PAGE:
4. 4. GAME AUDIO DSP ON THE ACP WHY NOT?  Exotic hardware and dev environment ‒ Closed to games ‒ Closed to middleware ‒ Platform specific  Asynchronous interface ‒ Can’t have sequential interleaving of DSP back and forth between CPU and ACP w/o latency buildup ‒ But ultimately, we want the DSP pipeline to be data driven (by artists who know nothing about this) ‒ Modularity  Slow clock rate @ 800MHz, very limited SIMD and no FP support ‒ Tough sell against Jaguar for many DSP algorithms ‒ Very tight local memory shared by multiple DSP cores  Already pretty busy with codec loads and system tasks 4 | PRESENTATION TITLE | NOVEMBER 19, 2013 | CONFIDENTIAL
  5. 5. GAME AUDIO DSP ON THE GPU WHY?  Much more demand for real-time effects today and will keep growing  CPU FLOPS likely to stagnate and could even decline in HSA as CUs takes over SIMD workloads  Flexibility: some games are CPU bound, others are GPU bound…  hUMA is a game changer (removes NUMA’s main bottleneck: GPU write back)  Compute queues with prioritized scheduling and even some form of preemption  Many real-time audio DSP algorithms work well on wide SIMD units ‒ FFT convolution (spectral processing in general) ‒ Mixing, resampling, wave shaping, etc…  Mostly coalesced mem accesses  Low/med bandwidth (< 1GB/s) 5 | PRESENTATION TITLE | NOVEMBER 19, 2013 | CONFIDENTIAL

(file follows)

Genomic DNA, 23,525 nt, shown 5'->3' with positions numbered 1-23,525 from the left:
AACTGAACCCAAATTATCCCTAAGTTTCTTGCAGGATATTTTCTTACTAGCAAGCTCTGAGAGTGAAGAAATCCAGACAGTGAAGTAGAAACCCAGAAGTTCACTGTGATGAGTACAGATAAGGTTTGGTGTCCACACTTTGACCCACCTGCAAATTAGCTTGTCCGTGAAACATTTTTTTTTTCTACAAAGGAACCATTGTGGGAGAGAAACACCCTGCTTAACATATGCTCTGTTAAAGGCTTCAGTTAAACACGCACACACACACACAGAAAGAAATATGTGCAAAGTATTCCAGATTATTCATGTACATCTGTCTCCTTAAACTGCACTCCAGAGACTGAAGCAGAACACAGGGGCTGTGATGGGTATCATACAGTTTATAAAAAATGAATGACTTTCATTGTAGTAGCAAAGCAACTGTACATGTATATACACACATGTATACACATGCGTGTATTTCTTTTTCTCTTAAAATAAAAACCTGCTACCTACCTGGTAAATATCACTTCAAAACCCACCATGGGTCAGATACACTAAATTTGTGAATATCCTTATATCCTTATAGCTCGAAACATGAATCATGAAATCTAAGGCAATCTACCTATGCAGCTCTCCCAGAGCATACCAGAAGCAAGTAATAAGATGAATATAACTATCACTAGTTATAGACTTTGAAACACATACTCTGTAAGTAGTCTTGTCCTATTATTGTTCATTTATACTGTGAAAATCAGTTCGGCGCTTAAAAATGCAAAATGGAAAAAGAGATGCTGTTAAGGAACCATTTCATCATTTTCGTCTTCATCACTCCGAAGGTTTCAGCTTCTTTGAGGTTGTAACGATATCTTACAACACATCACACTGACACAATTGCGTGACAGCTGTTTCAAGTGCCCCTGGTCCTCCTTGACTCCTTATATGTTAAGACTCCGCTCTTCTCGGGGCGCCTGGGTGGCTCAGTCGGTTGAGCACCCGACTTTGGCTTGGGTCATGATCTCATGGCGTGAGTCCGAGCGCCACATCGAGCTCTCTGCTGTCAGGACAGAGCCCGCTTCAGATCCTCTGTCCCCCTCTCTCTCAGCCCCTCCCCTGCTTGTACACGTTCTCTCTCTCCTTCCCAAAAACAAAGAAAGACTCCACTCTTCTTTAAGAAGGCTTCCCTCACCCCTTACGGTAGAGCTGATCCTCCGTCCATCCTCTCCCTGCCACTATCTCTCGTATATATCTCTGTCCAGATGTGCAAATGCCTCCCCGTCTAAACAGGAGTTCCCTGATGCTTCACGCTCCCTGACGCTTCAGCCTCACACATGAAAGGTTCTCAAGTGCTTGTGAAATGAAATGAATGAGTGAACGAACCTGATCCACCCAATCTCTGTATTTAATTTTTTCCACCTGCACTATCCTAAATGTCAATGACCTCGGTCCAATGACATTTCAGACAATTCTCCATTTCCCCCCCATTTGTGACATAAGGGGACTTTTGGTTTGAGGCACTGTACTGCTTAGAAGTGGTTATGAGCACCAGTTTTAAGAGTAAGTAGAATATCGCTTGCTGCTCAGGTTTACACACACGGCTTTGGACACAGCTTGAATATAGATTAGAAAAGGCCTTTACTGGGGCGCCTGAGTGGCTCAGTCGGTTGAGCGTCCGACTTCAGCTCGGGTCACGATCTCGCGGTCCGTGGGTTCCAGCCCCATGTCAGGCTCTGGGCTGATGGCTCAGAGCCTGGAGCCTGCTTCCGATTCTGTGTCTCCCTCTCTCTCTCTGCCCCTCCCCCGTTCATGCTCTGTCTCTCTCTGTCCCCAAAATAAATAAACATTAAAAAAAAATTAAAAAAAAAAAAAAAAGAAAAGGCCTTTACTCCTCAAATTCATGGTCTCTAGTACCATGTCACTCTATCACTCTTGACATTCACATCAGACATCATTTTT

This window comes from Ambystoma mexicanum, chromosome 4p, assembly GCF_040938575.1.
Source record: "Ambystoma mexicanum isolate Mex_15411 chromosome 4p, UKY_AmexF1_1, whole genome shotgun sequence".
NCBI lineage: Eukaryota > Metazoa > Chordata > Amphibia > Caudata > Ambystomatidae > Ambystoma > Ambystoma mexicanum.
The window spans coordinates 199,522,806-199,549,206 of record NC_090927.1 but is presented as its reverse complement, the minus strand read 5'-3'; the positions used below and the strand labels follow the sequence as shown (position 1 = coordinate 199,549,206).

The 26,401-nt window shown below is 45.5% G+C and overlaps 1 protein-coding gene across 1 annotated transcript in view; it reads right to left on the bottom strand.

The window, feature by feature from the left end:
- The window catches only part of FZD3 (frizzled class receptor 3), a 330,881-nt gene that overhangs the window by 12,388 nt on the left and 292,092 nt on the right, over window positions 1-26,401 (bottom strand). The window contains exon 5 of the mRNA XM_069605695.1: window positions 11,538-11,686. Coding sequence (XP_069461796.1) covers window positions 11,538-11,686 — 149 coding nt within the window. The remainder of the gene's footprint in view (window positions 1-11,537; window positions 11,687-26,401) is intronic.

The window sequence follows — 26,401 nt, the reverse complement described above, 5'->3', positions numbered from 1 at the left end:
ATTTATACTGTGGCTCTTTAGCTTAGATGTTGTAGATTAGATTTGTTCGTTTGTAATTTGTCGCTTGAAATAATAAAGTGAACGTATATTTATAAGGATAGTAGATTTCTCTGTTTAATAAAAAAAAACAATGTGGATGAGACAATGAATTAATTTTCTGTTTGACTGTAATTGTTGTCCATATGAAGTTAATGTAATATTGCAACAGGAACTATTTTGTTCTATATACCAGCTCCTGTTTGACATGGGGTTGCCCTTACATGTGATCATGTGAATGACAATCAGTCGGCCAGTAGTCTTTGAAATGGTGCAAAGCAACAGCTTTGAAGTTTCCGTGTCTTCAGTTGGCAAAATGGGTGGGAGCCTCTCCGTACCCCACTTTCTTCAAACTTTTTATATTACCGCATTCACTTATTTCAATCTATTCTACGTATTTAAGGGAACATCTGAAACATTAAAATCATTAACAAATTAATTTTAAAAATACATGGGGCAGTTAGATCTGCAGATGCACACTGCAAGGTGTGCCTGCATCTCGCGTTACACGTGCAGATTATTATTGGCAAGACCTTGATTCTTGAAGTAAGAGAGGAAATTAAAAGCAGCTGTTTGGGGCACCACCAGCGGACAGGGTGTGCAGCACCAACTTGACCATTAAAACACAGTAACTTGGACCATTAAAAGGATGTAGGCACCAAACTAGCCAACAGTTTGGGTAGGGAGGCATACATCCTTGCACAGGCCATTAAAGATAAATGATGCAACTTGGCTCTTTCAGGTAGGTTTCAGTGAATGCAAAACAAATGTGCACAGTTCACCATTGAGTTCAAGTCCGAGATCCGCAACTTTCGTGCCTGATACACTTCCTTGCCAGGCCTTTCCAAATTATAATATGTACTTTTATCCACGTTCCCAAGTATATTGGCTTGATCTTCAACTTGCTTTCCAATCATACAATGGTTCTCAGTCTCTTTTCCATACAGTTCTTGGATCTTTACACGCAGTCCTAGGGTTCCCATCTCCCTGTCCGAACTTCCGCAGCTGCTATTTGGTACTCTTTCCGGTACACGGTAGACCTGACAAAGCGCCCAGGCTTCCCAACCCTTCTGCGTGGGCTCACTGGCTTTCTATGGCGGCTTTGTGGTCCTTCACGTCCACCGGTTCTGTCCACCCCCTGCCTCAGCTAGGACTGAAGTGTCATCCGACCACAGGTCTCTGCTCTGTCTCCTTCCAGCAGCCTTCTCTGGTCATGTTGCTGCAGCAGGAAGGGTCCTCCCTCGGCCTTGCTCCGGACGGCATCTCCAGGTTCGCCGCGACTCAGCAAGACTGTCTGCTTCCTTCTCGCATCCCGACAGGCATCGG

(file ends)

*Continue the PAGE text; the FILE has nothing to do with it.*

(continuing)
6. 6. GAME AUDIO DSP ON THE GPU WHY NOT?  Some algorithms do not work (as) well on wide SIMD units ‒ IIR filters, ADPCM decodes, dynamics: data recursion causes thread interdependencies within wavefronts ‒ Typical AAA game runs 1000s of biquads at various stages in the filtergraph  Workloads may require batch voice processing to achieve high CU efficiency ‒ Build 2D grids (channels x samples) or 3D grids (channels x subbands x samples) ‒ Swizzling is key but watch out for runtime cost as SIMD widens (static vs dynamic)  Batch processing goes against free form MaxMSP model artists are pushing for ‒ Unique DSP chain for each sound “just because we can!” ‒ Data driven filtergraph and DSP pipeline  Complex prioritized scheduling & dispatching compute queues ‒ Do not prevent intermittent CU saturation caused by large graphics workloads ‒ Risky for low latency direct path audio DSP  Proprietary hardware, drivers and shader compilers (PSSL) ‒ Audio middleware will need a some incentive to move up there ‒ Most will probably stay on the CPU 6 | PRESENTATION TITLE | NOVEMBER 19, 2013 | CONFIDENTIAL
  7. 7. GAME AUDIO DSP ON JAGUAR WHY?  Well known and open x64 dev environment ‒ Middleware friendly ‒ CLANG/LLVM solid & stable  Full FP unit with SSE4 support  Early PA is surprisingly good for compiled intrinsics code ‒ ~10% slower than core i7 @ same clock rate ‒ GDDR5 latency is not an issue ‒ < ~50% of 1 core @ 1.6GHz running the entire KZSF filtergraph  Only reliable solution for ultra low latency ‒ Music and rhythm games ‒ Run 100% on CPU (including decoding) 7 | PRESENTATION TITLE | NOVEMBER 19, 2013 | CONFIDENTIAL
  8. 8. GAME AUDIO DSP ON JAGUAR WHY NOT?  “Weak laptop CPU” compared to top of the line on desktop ‒ No FMA4 ‒ Slow clock @ 1.6GHz (compared to typical desktop)  256bit AVX mostly useless  Possible bottleneck down the line 8 | PRESENTATION TITLE | NOVEMBER 19, 2013 | CONFIDENTIAL